News 4/1/11


A study presented earlier this week finds that text message reminders increase rates of timely flu vaccination in urban, underserved pediatric populations.  Vaccination rates were significantly higher in the text reminder group vs standard of care (45% vs 39%).

Coinstar, the developer of Redbox, makes an investment in SoloHealth, who’s developing self-service kiosks that will check blood pressure, vision, and weight.  The kiosks then do some type of automated health assessment. SoloHealth is targeting high-volume locations for deployment and I’m sure the relationships and experience of Coinstar will help with this.


Newton-Wellesley Hospital (MA) deploys a mobile facility app developed by MedTouch. This is one of a growing number of facility-specific apps that provide wait times and doc searching. This one also allows for pre-registration but again, unless it is very user friendly (not data entry intensive), I think registration might not make as much sense on mobile.

Mobile MIM, an FDA-approved mobile radiology image viewer app, is now approved for use in Canada with a Medical Device License.


The Wall Street Journal has a good discussion on the trends in mobile health and how they might impact the health system as a whole, with specific product examples. Eric Topol, MD, (cardiologist at Scripps and West Wireless Health Institute in San Diego) is featured, and as usual, discusses his very cool portable ultrasound from GE ($8,000). This is a lot more expensive than a stethoscope, but I see the return in reduced imaging/studies and additional support of clinical decisions at the point of care. I’m curious if any data exists for the ROI of these portable ultrasounds.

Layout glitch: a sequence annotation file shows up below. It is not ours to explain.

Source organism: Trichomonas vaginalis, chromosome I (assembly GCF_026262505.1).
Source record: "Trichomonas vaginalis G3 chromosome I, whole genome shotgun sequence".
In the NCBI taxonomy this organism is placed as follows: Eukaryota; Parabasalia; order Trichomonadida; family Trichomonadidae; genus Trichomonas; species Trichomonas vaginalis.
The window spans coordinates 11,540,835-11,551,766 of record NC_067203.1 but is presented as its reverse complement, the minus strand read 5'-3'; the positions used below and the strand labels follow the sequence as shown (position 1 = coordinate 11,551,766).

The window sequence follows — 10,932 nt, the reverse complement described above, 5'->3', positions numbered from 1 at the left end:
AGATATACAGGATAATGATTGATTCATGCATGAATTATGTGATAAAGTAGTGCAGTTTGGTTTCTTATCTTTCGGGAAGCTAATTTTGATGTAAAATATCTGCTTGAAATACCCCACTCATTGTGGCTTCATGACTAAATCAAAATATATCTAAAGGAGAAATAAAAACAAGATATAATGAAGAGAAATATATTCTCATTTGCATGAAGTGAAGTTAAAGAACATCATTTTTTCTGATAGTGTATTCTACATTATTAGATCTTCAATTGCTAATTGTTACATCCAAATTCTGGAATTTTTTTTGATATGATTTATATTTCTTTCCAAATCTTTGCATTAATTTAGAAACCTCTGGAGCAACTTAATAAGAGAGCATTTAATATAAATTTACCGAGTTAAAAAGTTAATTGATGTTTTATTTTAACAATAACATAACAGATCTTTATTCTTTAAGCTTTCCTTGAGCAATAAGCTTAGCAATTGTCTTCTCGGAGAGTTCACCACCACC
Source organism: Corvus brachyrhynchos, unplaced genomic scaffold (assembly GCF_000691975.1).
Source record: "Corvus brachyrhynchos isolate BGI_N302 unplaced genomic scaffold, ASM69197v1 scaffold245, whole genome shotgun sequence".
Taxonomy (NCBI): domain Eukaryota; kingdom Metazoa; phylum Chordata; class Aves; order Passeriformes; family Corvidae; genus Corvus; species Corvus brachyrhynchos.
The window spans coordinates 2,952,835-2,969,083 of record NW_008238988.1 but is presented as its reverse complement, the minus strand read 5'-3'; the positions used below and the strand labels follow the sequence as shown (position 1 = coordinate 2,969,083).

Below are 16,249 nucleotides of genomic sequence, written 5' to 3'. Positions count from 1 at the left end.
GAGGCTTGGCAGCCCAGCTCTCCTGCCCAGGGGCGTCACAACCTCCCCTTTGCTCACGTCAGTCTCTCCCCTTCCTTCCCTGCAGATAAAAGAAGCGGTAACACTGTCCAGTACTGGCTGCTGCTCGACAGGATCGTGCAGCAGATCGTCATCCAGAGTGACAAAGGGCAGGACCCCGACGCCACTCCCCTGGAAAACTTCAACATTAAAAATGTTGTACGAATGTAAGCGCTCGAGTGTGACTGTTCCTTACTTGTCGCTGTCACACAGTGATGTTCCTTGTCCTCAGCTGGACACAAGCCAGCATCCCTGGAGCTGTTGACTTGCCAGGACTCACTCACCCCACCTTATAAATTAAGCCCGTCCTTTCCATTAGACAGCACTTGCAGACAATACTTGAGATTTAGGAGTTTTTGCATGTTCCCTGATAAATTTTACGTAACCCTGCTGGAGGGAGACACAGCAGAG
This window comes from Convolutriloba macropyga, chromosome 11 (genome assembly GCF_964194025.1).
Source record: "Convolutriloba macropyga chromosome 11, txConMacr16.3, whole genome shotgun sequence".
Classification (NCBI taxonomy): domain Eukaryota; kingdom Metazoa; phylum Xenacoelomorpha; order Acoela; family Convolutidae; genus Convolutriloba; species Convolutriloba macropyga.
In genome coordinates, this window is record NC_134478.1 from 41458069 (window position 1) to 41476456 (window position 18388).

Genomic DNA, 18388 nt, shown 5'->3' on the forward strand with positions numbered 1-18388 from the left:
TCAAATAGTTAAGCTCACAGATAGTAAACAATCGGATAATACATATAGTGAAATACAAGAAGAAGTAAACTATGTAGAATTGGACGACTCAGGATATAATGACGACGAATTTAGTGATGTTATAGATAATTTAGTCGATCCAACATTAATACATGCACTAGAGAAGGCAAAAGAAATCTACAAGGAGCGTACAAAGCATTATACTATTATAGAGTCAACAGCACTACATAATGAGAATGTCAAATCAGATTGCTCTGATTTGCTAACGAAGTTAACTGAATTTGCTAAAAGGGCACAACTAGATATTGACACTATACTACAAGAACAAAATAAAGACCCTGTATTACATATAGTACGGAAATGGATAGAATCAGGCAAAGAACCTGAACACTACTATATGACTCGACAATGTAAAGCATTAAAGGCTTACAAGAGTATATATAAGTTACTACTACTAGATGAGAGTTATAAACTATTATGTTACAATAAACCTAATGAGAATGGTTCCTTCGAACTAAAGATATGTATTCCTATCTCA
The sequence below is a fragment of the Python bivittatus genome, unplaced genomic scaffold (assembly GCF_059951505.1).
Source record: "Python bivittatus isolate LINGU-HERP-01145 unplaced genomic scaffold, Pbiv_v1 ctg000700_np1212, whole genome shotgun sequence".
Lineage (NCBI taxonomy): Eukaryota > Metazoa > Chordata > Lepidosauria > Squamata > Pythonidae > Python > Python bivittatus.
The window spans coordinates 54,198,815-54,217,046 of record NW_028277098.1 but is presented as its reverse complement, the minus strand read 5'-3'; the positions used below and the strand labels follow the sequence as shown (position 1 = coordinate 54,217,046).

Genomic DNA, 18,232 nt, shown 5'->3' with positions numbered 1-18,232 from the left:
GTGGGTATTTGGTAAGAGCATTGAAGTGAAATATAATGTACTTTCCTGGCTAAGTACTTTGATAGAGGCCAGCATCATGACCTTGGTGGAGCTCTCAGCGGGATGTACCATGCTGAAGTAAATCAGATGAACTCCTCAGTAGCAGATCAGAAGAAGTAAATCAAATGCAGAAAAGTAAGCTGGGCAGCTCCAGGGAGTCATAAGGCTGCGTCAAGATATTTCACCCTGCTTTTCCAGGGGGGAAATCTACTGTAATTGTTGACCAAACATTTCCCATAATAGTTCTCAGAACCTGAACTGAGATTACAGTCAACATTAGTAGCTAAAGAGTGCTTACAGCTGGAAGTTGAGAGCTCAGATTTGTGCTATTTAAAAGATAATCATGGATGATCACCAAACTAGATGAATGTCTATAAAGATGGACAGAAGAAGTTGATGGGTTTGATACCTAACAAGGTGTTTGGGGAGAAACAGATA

EMS Field Partner, the mobile app for first responders that we reported on a few weeks ago, is now available on Android. The app provides paramedics with clinical support in the field and also allows for contacting of local emergency departments.


Basis raises $9 million in its first funding round to help develop and deploy Basis Band, a wireless, wearable device that measures vital signs and activity. You can share your activities and compete with your virtual friends on Facebook.

Five reasons to buy the iPad over its competitors: 1) price, 2) design, 3) performance, 4) apps, 5) it’s the best, although maybe not the highest end tablet right out of the box.

I guess even the best tablet has some problems, with iPad issues affecting FaceTime, the camera, and bleeding of light.


Positive ID Corporation unveiled its iglucose mobile diabetes management system at the CTIA conference last week. It sounds similar to MedApps to me, as it collects information from glucometers, transmits the data, does analysis on the data, and provides access to caregivers and family members.

ZDNet UK has an article highlighting ten mobile health apps. There isn’t too much here, but it does give an overview of different offerings for both patients and providers.        

Travis Good is in his final year of an MD/MBA program and is involved with multiple health IT startups.

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